Speaking of berries, this reminds me. Strawberries are technically not a berry, nor even a fruit! Why? Botanists classify true berries, such as blueberries and cranberries, by the fact that their seeds are on the inside. Botanists classify strawberries as a, “False Fruit,” or a, “Pseudocarp.” A strawberry is a multiple fruit consisting of many tiny individual fruits embedded in a fleshy receptacle. The brownish or whitish specks, which are commonly considered seeds, are the true fruits, called achenes, and each of them surrounds a tiny seed. Berry schmerry, they sure taste good!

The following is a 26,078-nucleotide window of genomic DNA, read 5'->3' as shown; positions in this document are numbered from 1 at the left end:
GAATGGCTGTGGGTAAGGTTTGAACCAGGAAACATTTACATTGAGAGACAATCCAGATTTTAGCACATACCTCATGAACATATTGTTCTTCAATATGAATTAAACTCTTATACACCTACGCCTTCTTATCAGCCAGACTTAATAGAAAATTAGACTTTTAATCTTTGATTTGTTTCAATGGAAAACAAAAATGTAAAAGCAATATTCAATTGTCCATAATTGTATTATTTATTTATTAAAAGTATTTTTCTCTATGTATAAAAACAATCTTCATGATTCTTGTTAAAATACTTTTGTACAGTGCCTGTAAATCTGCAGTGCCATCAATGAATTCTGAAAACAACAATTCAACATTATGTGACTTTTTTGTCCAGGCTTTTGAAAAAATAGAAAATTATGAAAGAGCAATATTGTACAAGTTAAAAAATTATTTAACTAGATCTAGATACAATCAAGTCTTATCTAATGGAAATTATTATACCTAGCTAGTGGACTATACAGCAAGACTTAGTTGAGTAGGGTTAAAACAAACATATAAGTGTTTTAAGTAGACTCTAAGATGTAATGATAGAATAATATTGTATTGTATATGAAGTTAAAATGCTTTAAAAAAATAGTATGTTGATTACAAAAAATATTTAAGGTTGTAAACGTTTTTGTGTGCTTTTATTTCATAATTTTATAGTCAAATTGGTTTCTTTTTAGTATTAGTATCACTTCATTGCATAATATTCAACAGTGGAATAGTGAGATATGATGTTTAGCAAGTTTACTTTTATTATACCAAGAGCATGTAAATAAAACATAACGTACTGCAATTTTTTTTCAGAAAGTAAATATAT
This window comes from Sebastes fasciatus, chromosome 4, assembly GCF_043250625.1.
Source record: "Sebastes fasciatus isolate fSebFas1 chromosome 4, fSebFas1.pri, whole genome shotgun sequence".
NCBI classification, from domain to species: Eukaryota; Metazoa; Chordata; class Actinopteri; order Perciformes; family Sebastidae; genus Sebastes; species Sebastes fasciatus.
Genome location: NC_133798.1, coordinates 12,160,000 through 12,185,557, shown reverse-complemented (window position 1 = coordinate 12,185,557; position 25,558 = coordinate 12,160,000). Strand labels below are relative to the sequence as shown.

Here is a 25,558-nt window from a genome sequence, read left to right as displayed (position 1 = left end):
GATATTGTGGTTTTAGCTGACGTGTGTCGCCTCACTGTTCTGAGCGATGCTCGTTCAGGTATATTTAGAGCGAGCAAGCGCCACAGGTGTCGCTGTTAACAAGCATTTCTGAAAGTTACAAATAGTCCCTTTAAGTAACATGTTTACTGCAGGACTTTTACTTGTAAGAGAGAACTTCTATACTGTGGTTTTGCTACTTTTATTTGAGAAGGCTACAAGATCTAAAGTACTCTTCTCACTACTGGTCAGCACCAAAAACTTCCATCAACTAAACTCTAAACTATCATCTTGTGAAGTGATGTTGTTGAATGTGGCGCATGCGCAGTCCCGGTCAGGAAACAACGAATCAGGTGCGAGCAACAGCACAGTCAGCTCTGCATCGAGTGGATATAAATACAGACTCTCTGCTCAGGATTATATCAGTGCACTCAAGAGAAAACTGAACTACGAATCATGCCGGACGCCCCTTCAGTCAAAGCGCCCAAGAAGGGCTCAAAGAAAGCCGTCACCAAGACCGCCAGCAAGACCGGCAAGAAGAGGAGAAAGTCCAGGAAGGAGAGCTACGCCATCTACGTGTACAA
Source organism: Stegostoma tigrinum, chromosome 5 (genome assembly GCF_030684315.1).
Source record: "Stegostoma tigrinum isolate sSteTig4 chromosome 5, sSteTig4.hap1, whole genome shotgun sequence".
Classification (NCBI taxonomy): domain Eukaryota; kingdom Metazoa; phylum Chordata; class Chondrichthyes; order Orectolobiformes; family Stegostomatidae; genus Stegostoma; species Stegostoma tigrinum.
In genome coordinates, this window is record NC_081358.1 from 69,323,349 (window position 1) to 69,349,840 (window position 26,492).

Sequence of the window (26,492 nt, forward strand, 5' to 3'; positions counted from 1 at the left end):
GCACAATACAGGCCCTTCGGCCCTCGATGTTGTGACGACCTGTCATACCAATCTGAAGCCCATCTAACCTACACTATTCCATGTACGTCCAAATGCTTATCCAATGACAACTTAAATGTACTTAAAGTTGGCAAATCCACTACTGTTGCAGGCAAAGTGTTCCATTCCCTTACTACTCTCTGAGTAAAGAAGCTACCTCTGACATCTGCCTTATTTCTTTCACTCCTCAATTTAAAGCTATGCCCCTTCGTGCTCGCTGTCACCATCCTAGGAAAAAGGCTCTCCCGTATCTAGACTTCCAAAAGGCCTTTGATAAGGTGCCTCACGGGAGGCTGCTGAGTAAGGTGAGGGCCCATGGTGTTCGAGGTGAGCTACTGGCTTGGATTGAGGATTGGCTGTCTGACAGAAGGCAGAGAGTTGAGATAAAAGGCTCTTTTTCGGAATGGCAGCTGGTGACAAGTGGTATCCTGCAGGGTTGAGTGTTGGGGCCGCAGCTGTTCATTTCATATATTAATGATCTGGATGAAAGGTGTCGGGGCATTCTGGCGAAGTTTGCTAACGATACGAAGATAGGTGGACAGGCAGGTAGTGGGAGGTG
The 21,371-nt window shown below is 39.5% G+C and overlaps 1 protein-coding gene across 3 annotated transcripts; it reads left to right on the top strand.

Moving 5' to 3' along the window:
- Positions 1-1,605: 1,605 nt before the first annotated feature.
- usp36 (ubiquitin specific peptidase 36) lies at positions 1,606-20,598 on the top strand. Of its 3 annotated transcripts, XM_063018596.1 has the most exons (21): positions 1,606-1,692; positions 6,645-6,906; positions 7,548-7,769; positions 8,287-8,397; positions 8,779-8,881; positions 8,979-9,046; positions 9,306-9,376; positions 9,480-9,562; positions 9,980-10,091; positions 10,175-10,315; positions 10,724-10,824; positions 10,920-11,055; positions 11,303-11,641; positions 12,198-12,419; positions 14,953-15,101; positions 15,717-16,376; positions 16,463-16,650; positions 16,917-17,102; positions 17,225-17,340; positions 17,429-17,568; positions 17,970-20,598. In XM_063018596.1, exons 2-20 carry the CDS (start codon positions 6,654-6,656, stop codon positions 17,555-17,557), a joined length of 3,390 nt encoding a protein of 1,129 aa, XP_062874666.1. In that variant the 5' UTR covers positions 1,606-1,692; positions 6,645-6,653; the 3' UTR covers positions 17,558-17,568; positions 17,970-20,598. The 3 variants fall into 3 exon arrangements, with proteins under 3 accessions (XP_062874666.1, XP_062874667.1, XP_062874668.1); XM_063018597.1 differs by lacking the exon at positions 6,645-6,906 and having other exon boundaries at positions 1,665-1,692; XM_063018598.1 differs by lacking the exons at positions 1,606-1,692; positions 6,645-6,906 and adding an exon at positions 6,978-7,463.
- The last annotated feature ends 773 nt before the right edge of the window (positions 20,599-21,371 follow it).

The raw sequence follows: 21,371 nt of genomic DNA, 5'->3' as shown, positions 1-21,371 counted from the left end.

I’ve said many times in this column that nothing is black/white, either/or. The solution quite often is in the middle. We do the best we can with the available information and budget. However, when it comes to strawberries, I follow the advice of the Environmental Working Group (EWG). The EWG is famous for its “Dirty Dozen” recommendations on organic versus conventional produce. Their focus is on cost – one may reduce the cost of buying certified organic produce by prioritizing one of 12 (now 15!) varieties of produce that are the most heavily sprayed, or due to the relative thickness of their skin, retain the heaviest chemical load. Strawberries are one of the, “Dirty Dozen” (“Dirty Fifteen” doesn’t sound as cool). As we’ve proven at the Rehoboth Beach Cheese Company, when it comes to organic produce, as with many things in life, cost is quite often subjective, as in subject to many decisions!